Elephantine: The Nubian highway’s trade hub

The patches of land that have importance along the Nile, are those were trade flourished. Elephantine is one such important piece of land.


Elephantine is the Nile Island located opposite the modern city of Aswan the northern end of the first cataract. On a granite outcrop at its south-eastern end, the island contains the ruins of the ancient town of Elephantine, which was once the capital of the first nome of Upper Egypt and home of the triad Satet, “Mistress of Elephantine”, Khnum, “Lord of the Cataract Region”, and Anuket of Sehel. The town dates back to the Middle Naqada Period 3500 BC and was inhabited until the early Arab Period.

Excavations run continuous at Elephantine, which is marked by its unique, rugged landscape.
Image Courtesy: Mariam Dawoud

The name “Elephantine” was adopted from the Egyptians by the Greeks, and means ‘elephant land’.   The reason for this name could be the elephant-shaped rocks surrounding the island or the trade of elephant ivory in former times at that location, as well as the existence of elephant herds on the island in ancient times. Nowadays Elephantine is locally called Geziret Aswan (Island of Aswan).


The first excavations at the archaeological site of Elephantine took place in 1906 by Rubensohn. These were continued by Clermont-Ganneau, Strazzulli, Ed. Ghazouli and Labib Habachy. Afterwards the site has been systematically excavated and studied since 1969 by the German Archaeological Institute in cooperation with the Swiss Institute for Architectural and Archaeological Research on Ancient Egypt. The excavations still continue.



The significance of Elephantine goes back to the Late Naqada Period (3200 BC), when the first cult of goddess Statet was established. At that time her sanctuary was primitive, consisting of mounds and rocks shaped as columns. The development of this sanctuary into a temple throughout time is of major importance as it is a unique example that cannot be found anywhere else in Egypt. Elephantine was considered as a garrison town and a fortress against any attacks from the southern borders. Military campaigns would start at Elephantine, the starting point of the so-called “Nubian Highway”, to reach the second cataract.

Despite showing the typical desert-like climate, Elephantine is a trade hub, and is said to be an important point on the ‘Nubian Highway’.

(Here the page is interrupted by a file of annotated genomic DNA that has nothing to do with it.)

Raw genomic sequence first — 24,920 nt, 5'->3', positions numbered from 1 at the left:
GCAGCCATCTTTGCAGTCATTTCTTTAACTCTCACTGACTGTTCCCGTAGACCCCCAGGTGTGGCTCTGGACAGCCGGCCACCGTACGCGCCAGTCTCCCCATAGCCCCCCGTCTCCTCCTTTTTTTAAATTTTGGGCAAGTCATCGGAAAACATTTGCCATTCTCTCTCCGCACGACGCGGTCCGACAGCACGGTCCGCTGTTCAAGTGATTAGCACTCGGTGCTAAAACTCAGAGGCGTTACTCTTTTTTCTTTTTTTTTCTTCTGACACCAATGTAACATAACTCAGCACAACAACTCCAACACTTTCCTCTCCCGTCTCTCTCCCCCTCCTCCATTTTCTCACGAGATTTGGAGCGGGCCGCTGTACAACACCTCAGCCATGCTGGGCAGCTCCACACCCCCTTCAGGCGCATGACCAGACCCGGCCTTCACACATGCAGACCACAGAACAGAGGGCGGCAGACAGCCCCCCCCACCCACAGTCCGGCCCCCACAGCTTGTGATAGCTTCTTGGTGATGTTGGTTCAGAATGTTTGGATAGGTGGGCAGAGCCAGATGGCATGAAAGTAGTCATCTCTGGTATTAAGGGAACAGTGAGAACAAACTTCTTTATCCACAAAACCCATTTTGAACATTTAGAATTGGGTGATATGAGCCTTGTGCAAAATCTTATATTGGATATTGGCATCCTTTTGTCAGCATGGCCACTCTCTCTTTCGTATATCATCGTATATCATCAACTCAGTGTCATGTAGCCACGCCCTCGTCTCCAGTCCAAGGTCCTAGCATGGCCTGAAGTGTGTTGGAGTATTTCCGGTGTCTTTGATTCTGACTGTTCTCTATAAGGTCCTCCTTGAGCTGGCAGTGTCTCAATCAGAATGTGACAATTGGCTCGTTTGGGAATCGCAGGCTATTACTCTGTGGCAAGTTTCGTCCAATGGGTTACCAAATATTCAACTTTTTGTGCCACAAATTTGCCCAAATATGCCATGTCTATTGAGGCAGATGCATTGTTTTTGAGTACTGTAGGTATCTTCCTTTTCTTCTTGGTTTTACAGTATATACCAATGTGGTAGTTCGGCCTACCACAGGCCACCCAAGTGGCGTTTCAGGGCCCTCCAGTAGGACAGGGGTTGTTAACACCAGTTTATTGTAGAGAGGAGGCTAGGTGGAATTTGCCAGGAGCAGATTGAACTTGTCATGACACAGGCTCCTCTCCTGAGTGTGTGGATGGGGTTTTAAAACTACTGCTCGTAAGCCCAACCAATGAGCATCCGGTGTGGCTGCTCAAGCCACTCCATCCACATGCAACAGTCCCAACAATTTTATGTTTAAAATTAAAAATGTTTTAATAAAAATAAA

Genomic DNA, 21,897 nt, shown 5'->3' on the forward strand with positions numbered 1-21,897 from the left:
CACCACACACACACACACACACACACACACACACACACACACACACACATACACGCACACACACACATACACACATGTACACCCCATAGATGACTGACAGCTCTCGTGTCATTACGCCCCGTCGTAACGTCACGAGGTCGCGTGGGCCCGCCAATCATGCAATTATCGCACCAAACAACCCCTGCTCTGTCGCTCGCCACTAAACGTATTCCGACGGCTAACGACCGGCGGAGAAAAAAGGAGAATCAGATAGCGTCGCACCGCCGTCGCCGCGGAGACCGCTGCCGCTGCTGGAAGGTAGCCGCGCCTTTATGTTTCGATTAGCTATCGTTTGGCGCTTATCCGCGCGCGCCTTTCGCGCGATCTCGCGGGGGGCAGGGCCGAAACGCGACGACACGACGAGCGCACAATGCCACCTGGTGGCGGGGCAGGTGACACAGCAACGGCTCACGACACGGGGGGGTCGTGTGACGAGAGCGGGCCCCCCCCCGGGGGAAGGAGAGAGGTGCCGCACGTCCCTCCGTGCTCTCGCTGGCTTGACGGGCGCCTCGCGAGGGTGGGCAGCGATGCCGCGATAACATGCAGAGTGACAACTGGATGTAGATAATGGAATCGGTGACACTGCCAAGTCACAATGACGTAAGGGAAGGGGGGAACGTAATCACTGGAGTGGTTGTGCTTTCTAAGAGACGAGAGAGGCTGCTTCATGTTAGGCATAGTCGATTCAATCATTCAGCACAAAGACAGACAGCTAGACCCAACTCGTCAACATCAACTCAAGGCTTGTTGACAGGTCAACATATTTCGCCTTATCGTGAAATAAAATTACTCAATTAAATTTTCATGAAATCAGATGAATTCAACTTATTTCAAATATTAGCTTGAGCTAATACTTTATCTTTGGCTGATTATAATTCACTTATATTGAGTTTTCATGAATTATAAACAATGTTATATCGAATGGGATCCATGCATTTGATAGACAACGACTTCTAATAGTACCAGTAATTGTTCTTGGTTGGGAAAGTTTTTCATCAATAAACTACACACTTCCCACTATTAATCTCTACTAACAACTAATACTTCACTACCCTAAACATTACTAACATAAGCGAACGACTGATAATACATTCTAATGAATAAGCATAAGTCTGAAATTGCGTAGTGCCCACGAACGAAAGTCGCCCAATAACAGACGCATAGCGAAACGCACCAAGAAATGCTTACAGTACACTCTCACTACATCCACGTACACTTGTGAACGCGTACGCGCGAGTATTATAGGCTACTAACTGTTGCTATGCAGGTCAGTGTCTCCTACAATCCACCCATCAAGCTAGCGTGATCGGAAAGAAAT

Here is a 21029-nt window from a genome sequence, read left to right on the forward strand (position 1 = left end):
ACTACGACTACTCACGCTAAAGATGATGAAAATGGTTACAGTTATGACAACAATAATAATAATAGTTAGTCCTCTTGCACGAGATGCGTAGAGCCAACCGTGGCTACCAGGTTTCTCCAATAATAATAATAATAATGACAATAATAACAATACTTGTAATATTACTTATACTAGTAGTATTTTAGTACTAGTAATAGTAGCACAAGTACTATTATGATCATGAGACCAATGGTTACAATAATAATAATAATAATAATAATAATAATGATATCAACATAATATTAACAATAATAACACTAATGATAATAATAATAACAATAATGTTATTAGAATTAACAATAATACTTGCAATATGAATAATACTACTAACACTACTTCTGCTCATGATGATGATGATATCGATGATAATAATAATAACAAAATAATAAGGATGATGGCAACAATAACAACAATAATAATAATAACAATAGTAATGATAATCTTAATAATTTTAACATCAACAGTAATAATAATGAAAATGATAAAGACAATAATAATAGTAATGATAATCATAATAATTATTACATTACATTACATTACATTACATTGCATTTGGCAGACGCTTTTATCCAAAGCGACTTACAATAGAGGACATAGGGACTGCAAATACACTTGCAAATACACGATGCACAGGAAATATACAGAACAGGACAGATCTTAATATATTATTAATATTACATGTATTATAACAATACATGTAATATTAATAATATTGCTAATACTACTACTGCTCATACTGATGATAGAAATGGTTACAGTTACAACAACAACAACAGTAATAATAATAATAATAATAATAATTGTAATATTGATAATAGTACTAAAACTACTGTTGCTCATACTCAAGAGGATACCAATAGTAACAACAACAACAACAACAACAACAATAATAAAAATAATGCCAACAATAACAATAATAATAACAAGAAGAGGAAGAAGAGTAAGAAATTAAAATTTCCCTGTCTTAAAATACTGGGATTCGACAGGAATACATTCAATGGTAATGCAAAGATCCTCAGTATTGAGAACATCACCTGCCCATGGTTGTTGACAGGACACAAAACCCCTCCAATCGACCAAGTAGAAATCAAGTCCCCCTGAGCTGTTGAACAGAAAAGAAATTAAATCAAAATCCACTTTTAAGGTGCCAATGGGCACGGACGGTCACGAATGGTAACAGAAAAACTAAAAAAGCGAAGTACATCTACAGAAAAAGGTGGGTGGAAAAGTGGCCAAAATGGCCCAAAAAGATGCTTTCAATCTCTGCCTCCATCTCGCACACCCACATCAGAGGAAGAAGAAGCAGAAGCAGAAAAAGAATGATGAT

Image Courtesy: Mariam Dawoud

Elephantine also acted as an important commercial centre in Egypt. It was the trading centre for granite, which was used for royal sculpting, as well as minerals and semi-precious stones. Another significant role of Elephantine was measuring the height of the annual inundation. This helped set parameters for taxation using the two nilometers (a structure by the Nile to measure it). The site of Elephantine provides a wide range of historical and archaeological information due to its complex layers of history.


Why Elephantine?

  • Elephantine is barely known to people who visit Aswan

  • The site is very interesting and it’s a complex layers of history


Physical and Online Campaign:


The awareness campaign will consist of 3 different activities according to the timeline planned. Each activity includes interactions that should lead to building and maintain awareness. The campaign’s tone of voice was both modern and up-to-date to appeal to the target audience yet keeps the image of the heritage and old treasures it holds. My target audience was family, friends, workplace, Rotaract community, and the network of my target audience to educate them about the site.

There must be a proportional relationship for time constraints to be overcome! Image Courtesy: Mariam Dawoud


We started by discussing our knowledge of the site, and a buzzer question round was held for the audience, much like a quiz. This was done in order to lighten up the mood and enable people to have an interactive experience with the site. A short interaction consisting of further questions and queries of the audience was held too. Members of the Rotaract club were also spoken to, and several expressed an interest in knowing more about the site.


Together, experiencing Elephantine!
Image Courtesy: Mariam Dawoud

Thus, we were able to instil a sense of awareness into members of the social circle that I interact with on a fairly regular basis. The experience enabled them to understand more deeply the heritage that surrounds them in their local context.


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